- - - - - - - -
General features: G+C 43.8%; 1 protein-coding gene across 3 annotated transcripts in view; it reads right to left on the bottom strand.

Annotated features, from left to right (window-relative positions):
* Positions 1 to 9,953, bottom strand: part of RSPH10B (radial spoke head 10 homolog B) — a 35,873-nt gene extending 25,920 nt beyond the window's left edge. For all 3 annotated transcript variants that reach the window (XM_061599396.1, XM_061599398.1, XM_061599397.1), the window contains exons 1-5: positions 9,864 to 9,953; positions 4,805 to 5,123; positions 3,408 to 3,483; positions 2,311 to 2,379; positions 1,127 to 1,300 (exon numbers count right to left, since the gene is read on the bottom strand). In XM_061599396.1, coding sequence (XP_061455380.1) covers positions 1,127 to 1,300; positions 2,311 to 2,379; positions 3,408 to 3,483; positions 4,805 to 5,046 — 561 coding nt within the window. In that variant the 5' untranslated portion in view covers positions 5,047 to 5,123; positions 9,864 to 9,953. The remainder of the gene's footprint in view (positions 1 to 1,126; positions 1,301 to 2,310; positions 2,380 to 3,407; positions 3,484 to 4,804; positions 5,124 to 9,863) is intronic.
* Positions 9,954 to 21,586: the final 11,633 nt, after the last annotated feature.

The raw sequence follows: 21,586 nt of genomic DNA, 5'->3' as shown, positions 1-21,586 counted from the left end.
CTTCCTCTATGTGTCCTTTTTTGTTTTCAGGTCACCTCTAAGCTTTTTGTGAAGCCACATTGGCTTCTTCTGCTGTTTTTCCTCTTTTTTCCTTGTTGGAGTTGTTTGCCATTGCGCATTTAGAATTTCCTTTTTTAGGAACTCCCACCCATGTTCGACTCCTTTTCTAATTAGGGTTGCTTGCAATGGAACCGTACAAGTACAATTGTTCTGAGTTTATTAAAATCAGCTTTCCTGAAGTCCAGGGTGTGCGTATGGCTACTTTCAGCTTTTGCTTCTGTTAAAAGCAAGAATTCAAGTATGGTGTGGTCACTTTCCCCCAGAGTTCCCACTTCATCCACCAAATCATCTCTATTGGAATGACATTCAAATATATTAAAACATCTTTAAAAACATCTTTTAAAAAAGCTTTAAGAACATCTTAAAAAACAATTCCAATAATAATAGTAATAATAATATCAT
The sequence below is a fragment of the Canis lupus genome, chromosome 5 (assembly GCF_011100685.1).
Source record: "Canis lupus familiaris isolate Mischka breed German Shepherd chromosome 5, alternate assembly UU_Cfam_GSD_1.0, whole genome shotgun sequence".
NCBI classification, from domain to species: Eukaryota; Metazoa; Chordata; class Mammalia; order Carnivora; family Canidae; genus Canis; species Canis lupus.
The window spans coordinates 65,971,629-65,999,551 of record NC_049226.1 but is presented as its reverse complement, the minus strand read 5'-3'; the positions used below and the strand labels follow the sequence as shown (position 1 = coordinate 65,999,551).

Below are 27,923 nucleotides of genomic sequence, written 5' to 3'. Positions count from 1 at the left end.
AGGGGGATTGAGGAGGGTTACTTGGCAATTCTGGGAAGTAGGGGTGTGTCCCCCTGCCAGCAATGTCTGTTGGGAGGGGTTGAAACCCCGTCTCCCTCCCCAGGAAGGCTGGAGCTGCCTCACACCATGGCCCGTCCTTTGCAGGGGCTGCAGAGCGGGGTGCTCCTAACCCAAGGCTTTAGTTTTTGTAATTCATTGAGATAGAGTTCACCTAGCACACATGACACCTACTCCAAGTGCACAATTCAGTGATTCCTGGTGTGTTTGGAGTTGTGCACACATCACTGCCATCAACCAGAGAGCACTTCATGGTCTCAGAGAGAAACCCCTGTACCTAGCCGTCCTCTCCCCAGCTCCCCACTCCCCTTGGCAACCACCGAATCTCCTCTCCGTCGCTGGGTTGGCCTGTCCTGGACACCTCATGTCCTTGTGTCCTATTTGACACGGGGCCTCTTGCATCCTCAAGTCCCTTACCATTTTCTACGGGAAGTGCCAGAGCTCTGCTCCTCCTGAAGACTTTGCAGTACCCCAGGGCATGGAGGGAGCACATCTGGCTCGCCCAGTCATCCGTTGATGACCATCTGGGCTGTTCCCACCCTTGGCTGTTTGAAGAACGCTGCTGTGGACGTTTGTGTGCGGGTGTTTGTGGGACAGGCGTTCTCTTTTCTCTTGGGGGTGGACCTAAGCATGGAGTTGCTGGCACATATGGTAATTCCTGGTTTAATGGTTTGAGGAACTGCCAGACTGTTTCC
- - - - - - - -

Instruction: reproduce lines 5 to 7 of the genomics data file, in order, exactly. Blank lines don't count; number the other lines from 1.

The raw sequence follows: 21,586 nt of genomic DNA, 5'->3' as shown, positions 1-21,586 counted from the left end.
CTTCCTCTATGTGTCCTTTTTTGTTTTCAGGTCACCTCTAAGCTTTTTGTGAAGCCACATTGGCTTCTTCTGCTGTTTTTCCTCTTTTTTCCTTGTTGGAGTTGTTTGCCATTGCGCATTTAGAATTTCCTTTTTTAGGAACTCCCACCCATGTTCGACTCCTTTTCTAATTAGGGTTGCTTGCAATGGAACCGTACAAGTACAATTGTTCTGAGTTTATTAAAATCAGCTTTCCTGAAGTCCAGGGTGTGCGTATGGCTACTTTCAGCTTTTGCTTCTGTTAAAAGCAAGAATTCAAGTATGGTGTGGTCACTTTCCCCCAGAGTTCCCACTTCATCCACCAAATCATCTCTATTGGAATGACATTCAAATATATTAAAACATCTTTAAAAACATCTTTTAAAAAAGCTTTAAGAACATCTTAAAAAACAATTCCAATAATAATAGTAATAATAATATCAT
The sequence below is a fragment of the Canis lupus genome, chromosome 5 (assembly GCF_011100685.1).